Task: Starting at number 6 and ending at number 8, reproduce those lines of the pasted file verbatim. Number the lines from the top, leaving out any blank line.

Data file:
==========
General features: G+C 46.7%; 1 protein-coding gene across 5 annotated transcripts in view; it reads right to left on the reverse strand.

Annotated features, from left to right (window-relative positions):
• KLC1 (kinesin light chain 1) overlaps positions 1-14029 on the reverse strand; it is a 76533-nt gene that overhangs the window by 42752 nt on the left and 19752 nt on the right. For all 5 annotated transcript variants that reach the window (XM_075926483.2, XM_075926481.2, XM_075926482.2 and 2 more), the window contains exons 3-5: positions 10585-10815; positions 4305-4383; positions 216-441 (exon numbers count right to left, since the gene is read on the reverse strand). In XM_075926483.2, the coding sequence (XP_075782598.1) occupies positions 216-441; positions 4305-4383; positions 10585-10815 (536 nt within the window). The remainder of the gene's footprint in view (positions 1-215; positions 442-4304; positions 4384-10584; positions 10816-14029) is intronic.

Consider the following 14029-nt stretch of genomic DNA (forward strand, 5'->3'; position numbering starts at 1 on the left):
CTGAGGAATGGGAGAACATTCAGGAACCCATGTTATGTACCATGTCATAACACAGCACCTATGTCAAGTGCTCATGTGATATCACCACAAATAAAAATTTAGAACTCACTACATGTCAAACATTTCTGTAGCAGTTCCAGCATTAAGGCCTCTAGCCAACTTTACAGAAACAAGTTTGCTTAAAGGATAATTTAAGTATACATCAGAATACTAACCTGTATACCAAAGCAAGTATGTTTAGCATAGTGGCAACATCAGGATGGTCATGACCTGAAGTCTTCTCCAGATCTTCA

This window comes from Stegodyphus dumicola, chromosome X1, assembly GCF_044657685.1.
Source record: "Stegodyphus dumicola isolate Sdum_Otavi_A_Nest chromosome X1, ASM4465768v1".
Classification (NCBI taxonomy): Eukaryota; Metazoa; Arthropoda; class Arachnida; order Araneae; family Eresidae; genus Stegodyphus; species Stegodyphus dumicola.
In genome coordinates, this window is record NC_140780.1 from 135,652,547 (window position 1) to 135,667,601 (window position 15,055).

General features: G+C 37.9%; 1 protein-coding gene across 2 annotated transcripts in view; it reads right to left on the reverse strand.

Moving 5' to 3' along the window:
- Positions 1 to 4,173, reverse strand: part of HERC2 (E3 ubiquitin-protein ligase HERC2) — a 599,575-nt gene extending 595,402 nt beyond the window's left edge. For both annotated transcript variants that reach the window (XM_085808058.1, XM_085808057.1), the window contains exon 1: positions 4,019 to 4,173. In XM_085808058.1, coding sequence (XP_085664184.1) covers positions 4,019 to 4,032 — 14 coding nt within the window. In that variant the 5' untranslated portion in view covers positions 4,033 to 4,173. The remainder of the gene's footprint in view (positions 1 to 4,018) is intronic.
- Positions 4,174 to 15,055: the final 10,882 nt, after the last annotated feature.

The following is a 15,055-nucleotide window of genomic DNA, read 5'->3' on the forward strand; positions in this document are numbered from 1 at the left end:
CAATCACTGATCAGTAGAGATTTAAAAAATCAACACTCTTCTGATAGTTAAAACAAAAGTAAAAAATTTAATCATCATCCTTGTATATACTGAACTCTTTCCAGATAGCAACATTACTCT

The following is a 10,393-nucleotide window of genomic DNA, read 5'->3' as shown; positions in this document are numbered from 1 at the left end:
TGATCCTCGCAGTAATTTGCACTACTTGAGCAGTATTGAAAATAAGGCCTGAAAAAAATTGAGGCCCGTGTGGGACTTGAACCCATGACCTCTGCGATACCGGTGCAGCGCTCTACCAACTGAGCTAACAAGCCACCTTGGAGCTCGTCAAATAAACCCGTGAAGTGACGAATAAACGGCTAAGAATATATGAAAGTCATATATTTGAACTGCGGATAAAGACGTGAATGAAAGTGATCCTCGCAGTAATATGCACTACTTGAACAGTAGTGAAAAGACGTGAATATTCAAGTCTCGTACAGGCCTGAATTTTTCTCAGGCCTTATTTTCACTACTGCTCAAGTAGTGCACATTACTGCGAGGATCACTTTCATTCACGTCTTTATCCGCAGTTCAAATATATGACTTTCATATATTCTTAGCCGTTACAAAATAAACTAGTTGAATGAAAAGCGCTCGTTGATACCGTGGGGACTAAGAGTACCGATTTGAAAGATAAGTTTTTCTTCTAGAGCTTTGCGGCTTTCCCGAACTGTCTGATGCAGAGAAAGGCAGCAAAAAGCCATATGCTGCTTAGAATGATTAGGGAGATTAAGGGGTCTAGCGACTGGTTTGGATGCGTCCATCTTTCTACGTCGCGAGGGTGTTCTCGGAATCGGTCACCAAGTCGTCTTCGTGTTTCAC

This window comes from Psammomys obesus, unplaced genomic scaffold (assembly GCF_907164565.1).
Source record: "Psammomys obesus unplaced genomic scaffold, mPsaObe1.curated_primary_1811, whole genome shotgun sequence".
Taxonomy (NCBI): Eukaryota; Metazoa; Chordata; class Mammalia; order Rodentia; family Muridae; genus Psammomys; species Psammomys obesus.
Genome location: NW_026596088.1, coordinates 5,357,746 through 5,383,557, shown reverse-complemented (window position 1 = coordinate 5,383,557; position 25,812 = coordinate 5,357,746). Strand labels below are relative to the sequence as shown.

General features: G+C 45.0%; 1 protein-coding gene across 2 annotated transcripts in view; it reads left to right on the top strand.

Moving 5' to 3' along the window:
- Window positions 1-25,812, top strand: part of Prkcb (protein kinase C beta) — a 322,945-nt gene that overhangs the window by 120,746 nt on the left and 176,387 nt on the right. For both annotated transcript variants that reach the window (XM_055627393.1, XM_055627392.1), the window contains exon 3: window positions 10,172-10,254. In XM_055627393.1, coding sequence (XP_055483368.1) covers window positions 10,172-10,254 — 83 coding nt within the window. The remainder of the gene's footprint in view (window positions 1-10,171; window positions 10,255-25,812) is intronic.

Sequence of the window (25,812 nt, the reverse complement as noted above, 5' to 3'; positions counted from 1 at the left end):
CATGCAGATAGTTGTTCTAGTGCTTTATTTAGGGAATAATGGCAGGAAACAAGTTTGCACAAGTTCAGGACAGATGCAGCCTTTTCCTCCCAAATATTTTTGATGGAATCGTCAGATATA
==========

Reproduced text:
This window comes from Stegodyphus dumicola, chromosome X1, assembly GCF_044657685.1.
Source record: "Stegodyphus dumicola isolate Sdum_Otavi_A_Nest chromosome X1, ASM4465768v1".
Classification (NCBI taxonomy): Eukaryota; Metazoa; Arthropoda; class Arachnida; order Araneae; family Eresidae; genus Stegodyphus; species Stegodyphus dumicola.